The heart and soul of Omaha amateur boxing can be found one flight above the dingy 308 Bar at 24th & Farnam.   There, inside a cozy little joint of a gym, fighters snap punches at heavy bags, spar inside a makeshift ring, shadowbox and skip rope.

Welcome to the Downtown Boxing Club, a combination sweatshop and shrine dedicated to “the sweet science.”  A melting pot for young Latino, African-American and Anglo pugilists of every conceivable size, shape and starry-eyed dream.  They include die-hard competitors and fitness buffs.  Genuine prospects and hapless pugs.  Half-pint boys and burly men.  They come to test their courage, sacrifice their bodies and impose their wills.  For inspiration they need only glance at the walls covered with posters of boxing greats.

Whatever their age, ability or aspiration, the athletes all work out under the watchful eye of Kenny Wingo, 65, the club’s head coach, president and founder.  The retired masonry contractor keeps tempers and egos in check with his Burl Ives-as-Big Daddy girth and grit.  Longtime assistant Dutch Gladfelter, 76, is as ramrod lean as Wingo is barrel-wide.  The ex-prizefighter’s iron fists can still deliver a KO in a pinch, as when he decked a ringside heckler at a tournament a few years back.

Together 17 years now, these two grizzled men share a passion for the sport that helps keep them active year-round.  Wingo, who never fought a bout in his life, readily admits he’s learned the ropes from Gladfelter.

“He’s taught me more about this boxing business – about how to handle kids and how to run a gym – than anybody else I’ve been around,” Wingo said.  “I’ve got a lot of confidence in his opinion.  He’s a treasure.”

The lessons have paid dividends too, as the club’s produced scores of junior and adult amateur champions; it captured both the novice and open division team titles at the 1996 Omaha Golden Gloves tourney.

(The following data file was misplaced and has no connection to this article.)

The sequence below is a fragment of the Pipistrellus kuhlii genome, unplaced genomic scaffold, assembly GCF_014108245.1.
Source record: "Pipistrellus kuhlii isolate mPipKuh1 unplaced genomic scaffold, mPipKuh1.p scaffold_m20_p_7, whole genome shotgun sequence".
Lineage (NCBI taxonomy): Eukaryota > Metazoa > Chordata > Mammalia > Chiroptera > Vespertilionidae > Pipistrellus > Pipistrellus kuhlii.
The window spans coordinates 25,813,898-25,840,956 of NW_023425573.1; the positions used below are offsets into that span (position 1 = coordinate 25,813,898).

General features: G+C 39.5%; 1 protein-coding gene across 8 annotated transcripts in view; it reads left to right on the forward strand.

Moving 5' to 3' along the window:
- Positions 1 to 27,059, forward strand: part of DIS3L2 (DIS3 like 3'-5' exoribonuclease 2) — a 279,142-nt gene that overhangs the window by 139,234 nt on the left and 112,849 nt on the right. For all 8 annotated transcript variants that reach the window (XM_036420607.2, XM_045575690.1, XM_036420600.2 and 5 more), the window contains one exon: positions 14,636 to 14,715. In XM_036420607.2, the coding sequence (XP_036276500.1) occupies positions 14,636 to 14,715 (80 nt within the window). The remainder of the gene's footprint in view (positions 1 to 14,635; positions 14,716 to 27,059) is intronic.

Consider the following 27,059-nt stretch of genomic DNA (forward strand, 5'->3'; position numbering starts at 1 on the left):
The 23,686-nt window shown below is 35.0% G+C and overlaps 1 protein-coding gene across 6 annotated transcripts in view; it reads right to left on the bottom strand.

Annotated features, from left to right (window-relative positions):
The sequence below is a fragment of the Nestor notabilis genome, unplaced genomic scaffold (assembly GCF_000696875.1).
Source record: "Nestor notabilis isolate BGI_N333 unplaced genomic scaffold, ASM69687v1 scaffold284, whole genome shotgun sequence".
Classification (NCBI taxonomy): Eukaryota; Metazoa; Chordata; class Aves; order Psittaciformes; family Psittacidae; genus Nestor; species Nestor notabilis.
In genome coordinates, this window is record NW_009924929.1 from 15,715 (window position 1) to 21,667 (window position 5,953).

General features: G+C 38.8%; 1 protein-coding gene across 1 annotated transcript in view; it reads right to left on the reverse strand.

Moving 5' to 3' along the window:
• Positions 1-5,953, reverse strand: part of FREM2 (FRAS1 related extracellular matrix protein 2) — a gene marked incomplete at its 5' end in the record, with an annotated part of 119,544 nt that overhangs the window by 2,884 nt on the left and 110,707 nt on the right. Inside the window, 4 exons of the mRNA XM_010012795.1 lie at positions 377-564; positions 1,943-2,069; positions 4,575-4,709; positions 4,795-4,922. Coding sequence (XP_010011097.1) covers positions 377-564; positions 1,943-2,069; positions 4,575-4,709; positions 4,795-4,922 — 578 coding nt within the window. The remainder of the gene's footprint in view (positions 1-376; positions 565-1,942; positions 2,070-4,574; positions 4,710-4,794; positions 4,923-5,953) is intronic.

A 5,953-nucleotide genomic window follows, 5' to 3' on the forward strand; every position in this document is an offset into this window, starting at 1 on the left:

Ask Gladfelter what makes a good boxer and in his low, growling voice he’ll recite his school-of-hard-knocks philosophy:

Balance, poise, aggressiveness and a heart,” he said.  “Knowing when, where and how to hit.  Feinting with your eyes and body – that takes the opponent’s mind off what he’s doing and sometimes you can really crack ‘em.  I try to teach different points to hit, like the solar plexus and the jaw, and to stay on balance and be aggressive counterpunching.  You don’t go out there just throwin’ punches – you have to think a little bit too.”

Gladfelter’s own ring career included fighting on the pro bootleg boxing circuit during the Depression.  The Overton, Neb., native rode freight train boxcars for points bound west, taking fights at such division stops as Cheyenne, Wyo., Idaho Falls, Idaho and Elko, Nev. (where the sheriff staged matches).

“I fought all over the Rocky Mountain District.  You’d travel fifty miles on those boxcars for a fight.  Then you’d travel fifty more to another town and you were liable to run into the same guy you just fought back down the line.  They just changed their name a little,” recalls Gladfelter, who fought then as Sonny O’Dea.

He got to know the hobo camps along the way and usually avoided the railroad bulls who patrolled the freight yards.  It was a rough life, but it made him a buck in what “were hard times.  There wasn’t any work.  Fightin’ was the only way I knew to get any money.  I got my nose broke a couple times, but it was still better than workin’ at the WPA or PWA,” he said, referring to the New Deal’s Works Progress Administration and Public Works Administration.

After hanging up his gloves he began coaching amateur fighters in the early 1950s.  He worked several years with Native American coach Big Fire.  Gladfelter, who is part Lakota, hooked up with Wingo in the late ‘70s when he brought a son who was fighting at the time to train at the Downtown Boxing Club.  Gladfelter and wife Violet have five children in all.